Sadly, only a snippet of that is included. Apparently rights could not be obtained to any scenes from "Limelight," the only screen appearance Keaton made with Charles Chaplin. Nor do we get to see the cut Keaton scenes shot for Stanley Kramer's "It's a Mad, Mad, Mad, Mad World," though the program includes such rarities as a '50s Keaton gasoline commercial and re-creations of his vaudeville routines done for "The Ken Murray Show."
There never seems to be enough of any of the Keaton films in this documentary but that's all right; it whets the appetite and sets the stage for a full-scale revival. If only PBS stations would stop purchasing so much disposable commercial junk (old Lawrence Welk and Walt Disney network discards, for instance) and show more enterprise about unearthing American treasures.
In every detail, "Keaton" is a work of care and distinction. That includes the piquant musical score by Carl Davis. When Keaton goes to MGM, Davis sneaks in the elegantly elegiac theme he wrote for another Thames series on the silent years, "Hollywood," a show so good it should be aired annually.
Etched into Keaton's celebrated granite face, one can see, in the later footage, the toll taken by years of pain and rejection, even after he'd become a world star. "Keaton" makes the case better than it is usually made that the movies lost something irrevocable when they learned to talk. In the Canadian interview, Keaton complains that at MGM, humor was measured in words, not actions, that he longed to go "six, seven, eight, nine minutes" without the intrusion of dialogue.
Yet as he refused to grovel for an audience's sympathy in movies, he seemed free of resentment or regret in life. "It was a lot of work," he says simply, "but it was a lot of fun." This essay on Keaton is more than a fascinating evocation of early Hollywood; it's a moving account of brave pioneering. Whatever cinematic subject Brownlow and Gill tackle next, "A Hard Act to Follow" is certain to prove just that.
Johnny Mathis, Roberta Flack and a juvenile dancing duo are the showstoppers on tonight's "In Performance at the White House" tribute to melodist Jerome Kern, but the evening owes much to one who isn't there: Nancy Reagan, who missed this blithe musicale because she was hospitalized for surgery when it was taped in October.
"I miss her a lot," says emcee Marvin Hamlisch near the top of the special, which airs at 8 on Channel 26, the producing station. He dedicates the concert, which features "the most romantic ballads ever written," to her.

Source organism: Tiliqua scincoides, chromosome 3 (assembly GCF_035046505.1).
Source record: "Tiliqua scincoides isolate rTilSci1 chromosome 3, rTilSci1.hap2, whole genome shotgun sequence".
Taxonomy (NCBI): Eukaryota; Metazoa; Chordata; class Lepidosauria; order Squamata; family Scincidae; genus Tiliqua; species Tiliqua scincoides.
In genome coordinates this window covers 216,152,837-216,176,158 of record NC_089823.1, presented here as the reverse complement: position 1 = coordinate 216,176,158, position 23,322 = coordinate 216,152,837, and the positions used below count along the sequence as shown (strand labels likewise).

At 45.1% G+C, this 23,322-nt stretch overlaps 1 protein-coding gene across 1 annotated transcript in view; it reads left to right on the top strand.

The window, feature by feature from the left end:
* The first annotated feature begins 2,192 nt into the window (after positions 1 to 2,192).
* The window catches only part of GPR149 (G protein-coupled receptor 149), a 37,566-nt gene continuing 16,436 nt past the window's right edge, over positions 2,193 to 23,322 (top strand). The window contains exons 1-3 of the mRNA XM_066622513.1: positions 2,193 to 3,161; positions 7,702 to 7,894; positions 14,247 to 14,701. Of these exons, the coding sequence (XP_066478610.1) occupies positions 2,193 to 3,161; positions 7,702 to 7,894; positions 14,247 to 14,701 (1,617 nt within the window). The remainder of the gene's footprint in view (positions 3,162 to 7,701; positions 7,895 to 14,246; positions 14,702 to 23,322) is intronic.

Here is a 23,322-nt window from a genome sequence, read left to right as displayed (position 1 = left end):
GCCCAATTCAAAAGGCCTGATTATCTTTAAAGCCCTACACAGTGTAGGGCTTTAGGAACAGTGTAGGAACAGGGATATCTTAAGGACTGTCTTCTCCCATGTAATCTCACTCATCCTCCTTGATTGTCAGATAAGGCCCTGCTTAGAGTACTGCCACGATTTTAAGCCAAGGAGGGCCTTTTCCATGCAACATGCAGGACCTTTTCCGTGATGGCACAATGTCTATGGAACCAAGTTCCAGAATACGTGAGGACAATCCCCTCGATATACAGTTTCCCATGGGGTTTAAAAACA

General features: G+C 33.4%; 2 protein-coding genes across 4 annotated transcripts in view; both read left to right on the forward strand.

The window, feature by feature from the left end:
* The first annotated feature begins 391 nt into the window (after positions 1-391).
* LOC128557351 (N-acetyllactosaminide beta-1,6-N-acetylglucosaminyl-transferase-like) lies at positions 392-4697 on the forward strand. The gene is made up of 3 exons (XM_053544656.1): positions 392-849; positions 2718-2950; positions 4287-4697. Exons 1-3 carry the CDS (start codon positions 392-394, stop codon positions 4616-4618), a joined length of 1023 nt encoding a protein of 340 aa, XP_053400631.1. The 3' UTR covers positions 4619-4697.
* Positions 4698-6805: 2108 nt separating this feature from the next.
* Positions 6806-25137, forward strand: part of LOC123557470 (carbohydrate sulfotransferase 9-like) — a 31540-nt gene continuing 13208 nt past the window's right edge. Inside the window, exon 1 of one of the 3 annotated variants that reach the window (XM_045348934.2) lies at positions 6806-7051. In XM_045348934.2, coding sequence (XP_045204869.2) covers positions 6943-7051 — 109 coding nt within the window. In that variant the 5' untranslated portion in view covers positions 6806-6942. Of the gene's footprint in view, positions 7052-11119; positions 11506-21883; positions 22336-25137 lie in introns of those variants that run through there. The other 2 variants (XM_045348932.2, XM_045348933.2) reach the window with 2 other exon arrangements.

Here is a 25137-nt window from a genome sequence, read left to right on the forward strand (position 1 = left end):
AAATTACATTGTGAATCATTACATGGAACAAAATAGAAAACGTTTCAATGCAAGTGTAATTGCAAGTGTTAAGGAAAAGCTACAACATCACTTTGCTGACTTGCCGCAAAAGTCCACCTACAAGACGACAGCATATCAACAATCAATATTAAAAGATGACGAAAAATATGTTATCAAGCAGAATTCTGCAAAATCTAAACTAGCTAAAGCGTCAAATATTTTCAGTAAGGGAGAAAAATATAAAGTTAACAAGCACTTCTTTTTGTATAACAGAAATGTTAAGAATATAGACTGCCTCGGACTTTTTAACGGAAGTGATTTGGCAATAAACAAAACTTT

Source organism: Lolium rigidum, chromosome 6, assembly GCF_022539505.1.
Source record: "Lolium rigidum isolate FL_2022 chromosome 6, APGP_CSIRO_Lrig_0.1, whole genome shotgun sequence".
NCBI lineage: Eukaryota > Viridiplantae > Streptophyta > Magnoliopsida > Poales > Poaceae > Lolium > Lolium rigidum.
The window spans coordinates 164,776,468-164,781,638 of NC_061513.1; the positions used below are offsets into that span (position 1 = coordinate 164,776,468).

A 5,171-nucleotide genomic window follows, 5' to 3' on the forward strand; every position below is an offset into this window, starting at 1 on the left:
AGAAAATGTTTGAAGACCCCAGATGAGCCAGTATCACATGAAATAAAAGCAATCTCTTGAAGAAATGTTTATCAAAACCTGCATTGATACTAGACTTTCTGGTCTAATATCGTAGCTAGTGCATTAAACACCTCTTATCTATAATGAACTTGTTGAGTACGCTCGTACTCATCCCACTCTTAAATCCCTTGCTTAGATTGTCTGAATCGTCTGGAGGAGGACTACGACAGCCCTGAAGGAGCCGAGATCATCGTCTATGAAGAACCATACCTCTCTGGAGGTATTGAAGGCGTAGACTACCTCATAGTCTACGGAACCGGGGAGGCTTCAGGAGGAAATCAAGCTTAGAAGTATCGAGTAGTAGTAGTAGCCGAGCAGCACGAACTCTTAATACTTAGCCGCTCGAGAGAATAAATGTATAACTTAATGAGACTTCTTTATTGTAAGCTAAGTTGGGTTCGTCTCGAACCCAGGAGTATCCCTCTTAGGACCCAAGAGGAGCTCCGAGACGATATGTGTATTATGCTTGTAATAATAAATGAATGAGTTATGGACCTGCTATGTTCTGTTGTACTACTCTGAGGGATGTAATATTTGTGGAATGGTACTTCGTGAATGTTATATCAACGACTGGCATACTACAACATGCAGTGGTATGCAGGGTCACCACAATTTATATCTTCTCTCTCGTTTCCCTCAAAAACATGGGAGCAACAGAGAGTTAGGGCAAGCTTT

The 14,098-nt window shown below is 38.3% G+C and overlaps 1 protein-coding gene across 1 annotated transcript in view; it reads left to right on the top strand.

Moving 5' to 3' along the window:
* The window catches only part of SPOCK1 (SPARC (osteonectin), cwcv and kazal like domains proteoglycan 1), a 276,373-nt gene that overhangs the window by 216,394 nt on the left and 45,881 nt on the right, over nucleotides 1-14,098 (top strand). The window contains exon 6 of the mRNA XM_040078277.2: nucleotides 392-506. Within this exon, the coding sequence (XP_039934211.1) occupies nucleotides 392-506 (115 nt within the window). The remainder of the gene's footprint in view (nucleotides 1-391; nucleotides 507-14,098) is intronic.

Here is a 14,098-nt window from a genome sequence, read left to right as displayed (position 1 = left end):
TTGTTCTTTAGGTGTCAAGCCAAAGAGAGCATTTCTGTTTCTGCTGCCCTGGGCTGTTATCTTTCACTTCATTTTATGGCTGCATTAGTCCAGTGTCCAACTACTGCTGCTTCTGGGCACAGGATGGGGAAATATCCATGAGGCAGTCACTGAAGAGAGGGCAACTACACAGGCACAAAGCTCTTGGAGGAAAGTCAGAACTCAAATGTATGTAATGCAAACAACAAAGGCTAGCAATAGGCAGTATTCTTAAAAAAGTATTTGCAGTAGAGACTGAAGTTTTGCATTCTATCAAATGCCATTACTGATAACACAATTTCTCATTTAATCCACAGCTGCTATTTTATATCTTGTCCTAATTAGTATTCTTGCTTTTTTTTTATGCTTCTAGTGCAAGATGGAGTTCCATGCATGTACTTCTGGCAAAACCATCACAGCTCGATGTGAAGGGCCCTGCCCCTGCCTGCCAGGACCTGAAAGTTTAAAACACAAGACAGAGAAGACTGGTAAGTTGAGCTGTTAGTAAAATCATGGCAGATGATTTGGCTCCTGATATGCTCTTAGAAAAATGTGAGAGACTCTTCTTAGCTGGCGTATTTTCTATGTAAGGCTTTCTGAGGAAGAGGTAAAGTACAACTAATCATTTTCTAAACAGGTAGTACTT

Those ballads include "Smoke Gets in Your Eyes" played by Doc Severinsen; "Long Ago and Far Away" sung by Barbara Cook; "Dearly Beloved" and "Yesterdays" sung by Mathis; and a heavenly medley of "Bill," "They Didn't Believe Me" and "Can't Help Lovin' That Man" by Flack.
Cook's voice sounds thinner and less expressive than usual, and Severinsen looks as though he hasn't the foggiest notion where he is. Flack is her reliably wonderful self, but Mathis is the biggest surprise. After a slight wobble at the start of "Dearly Beloved," he handles the Kern tunes with consummate grace.
"In Performance" was executive-produced by John Musilli and directed by David Deutsch. As with the previous three installments, they manage to maintain dignity without becoming stodgy.
Eight lyricists are represented on the program. All the songs are standards, and one may wish the producers had included a novelty or two, as Joan Morris did on her sublime Kern album. But what's there certainly supports President Reagan's closing remark that Kern and the musical theater he helped perfect are "distinctly and joyously American." So is this happy hour.
"Operator, operator, this is an emergency. There's a crocodile in our bathtub."
But not just any old crocodile. Not even any old bathtub. This is Lyle, Lyle the Crocodile, reptilian hero of "Lyle, Lyle Crocodile: The Musical," a totally charming animated half hour premiering on Home Box Office at 7:30 this evening (and being repeated Nov. 23, 26 and 29).
Based on the long-popular children's book "The House on East 88th St." by Bernard Waber, "Lyle" tells of an affable creature who is not averse to drying dishes or helping little Joshua with his homework but who leaves East 88th Street for a spell after becoming famous for dancing in a parade. "Leaping Lizard!" headlines the Daily News.
Lyle's original owner, Hector P. Valenti (presumably no relation to Jack), wants him back, now that Lyle can earn his keep -- a keep that includes plenty of scrumptious Turkish caviar. Onstage, in Paris, Lyle proves infectiously heartbroken, and soon the audience is awash in tears not entirely crocodilian.
Engaging songs by Charles Strouse and Tony Randall's narration help the story along, and producer-director Michael Sporn spins it winningly. The animation is storybook-naif splashed with brash pastels.
Lyle himself is a poem in green. Does he get back to East 88th Street and its happily-ever-after existence? Well there's some serious kite-flying to do, so he'd better.